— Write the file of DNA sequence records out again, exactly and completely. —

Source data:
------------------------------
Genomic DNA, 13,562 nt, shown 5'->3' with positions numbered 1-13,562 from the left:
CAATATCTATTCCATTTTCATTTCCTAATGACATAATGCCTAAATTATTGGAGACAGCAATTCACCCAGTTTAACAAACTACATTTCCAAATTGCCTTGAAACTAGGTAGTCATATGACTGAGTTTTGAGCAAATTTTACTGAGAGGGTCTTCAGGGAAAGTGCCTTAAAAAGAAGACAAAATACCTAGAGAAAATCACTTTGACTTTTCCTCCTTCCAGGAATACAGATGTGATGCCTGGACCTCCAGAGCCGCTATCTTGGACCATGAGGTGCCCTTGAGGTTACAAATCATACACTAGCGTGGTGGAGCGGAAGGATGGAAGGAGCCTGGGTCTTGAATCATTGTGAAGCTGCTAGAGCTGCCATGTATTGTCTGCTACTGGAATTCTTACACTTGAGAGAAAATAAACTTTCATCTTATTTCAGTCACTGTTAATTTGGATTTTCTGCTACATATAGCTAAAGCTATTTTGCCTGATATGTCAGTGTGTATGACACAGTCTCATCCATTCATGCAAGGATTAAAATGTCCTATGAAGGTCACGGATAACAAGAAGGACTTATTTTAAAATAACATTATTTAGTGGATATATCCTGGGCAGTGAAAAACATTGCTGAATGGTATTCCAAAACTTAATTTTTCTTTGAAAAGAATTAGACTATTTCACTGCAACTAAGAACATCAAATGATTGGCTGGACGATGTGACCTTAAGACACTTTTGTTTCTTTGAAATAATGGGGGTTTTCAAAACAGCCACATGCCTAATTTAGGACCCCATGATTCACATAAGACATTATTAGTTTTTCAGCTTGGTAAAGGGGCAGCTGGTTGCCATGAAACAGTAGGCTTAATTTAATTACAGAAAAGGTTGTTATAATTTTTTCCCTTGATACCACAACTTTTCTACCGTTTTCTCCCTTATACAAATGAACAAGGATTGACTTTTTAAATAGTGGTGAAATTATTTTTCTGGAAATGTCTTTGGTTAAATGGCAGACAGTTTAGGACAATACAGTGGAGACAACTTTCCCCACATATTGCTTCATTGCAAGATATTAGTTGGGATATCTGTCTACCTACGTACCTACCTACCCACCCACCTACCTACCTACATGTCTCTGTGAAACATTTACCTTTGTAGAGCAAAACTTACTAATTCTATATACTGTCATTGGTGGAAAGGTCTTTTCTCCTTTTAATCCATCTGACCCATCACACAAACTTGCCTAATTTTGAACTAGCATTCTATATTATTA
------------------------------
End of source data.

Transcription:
Genomic DNA, 13,562 nt, shown 5'->3' with positions numbered 1-13,562 from the left:
CAATATCTATTCCATTTTCATTTCCTAATGACATAATGCCTAAATTATTGGAGACAGCAATTCACCCAGTTTAACAAACTACATTTCCAAATTGCCTTGAAACTAGGTAGTCATATGACTGAGTTTTGAGCAAATTTTACTGAGAGGGTCTTCAGGGAAAGTGCCTTAAAAAGAAGACAAAATACCTAGAGAAAATCACTTTGACTTTTCCTCCTTCCAGGAATACAGATGTGATGCCTGGACCTCCAGAGCCGCTATCTTGGACCATGAGGTGCCCTTGAGGTTACAAATCATACACTAGCGTGGTGGAGCGGAAGGATGGAAGGAGCCTGGGTCTTGAATCATTGTGAAGCTGCTAGAGCTGCCATGTATTGTCTGCTACTGGAATTCTTACACTTGAGAGAAAATAAACTTTCATCTTATTTCAGTCACTGTTAATTTGGATTTTCTGCTACATATAGCTAAAGCTATTTTGCCTGATATGTCAGTGTGTATGACACAGTCTCATCCATTCATGCAAGGATTAAAATGTCCTATGAAGGTCACGGATAACAAGAAGGACTTATTTTAAAATAACATTATTTAGTGGATATATCCTGGGCAGTGAAAAACATTGCTGAATGGTATTCCAAAACTTAATTTTTCTTTGAAAAGAATTAGACTATTTCACTGCAACTAAGAACATCAAATGATTGGCTGGACGATGTGACCTTAAGACACTTTTGTTTCTTTGAAATAATGGGGGTTTTCAAAACAGCCACATGCCTAATTTAGGACCCCATGATTCACATAAGACATTATTAGTTTTTCAGCTTGGTAAAGGGGCAGCTGGTTGCCATGAAACAGTAGGCTTAATTTAATTACAGAAAAGGTTGTTATAATTTTTTCCCTTGATACCACAACTTTTCTACCGTTTTCTCCCTTATACAAATGAACAAGGATTGACTTTTTAAATAGTGGTGAAATTATTTTTCTGGAAATGTCTTTGGTTAAATGGCAGACAGTTTAGGACAATACAGTGGAGACAACTTTCCCCACATATTGCTTCATTGCAAGATATTAGTTGGGATATCTGTCTACCTACGTACCTACCTACCCACCCACCTACCTACCTACATGTCTCTGTGAAACATTTACCTTTGTAGAGCAAAACTTACTAATTCTATATACTGTCATTGGTGGAAAGGTCTTTTCTCCTTTTAATCCATCTGACCCATCACACAAACTTGCCTAATTTTGAACTAGCATTCTATATTATTA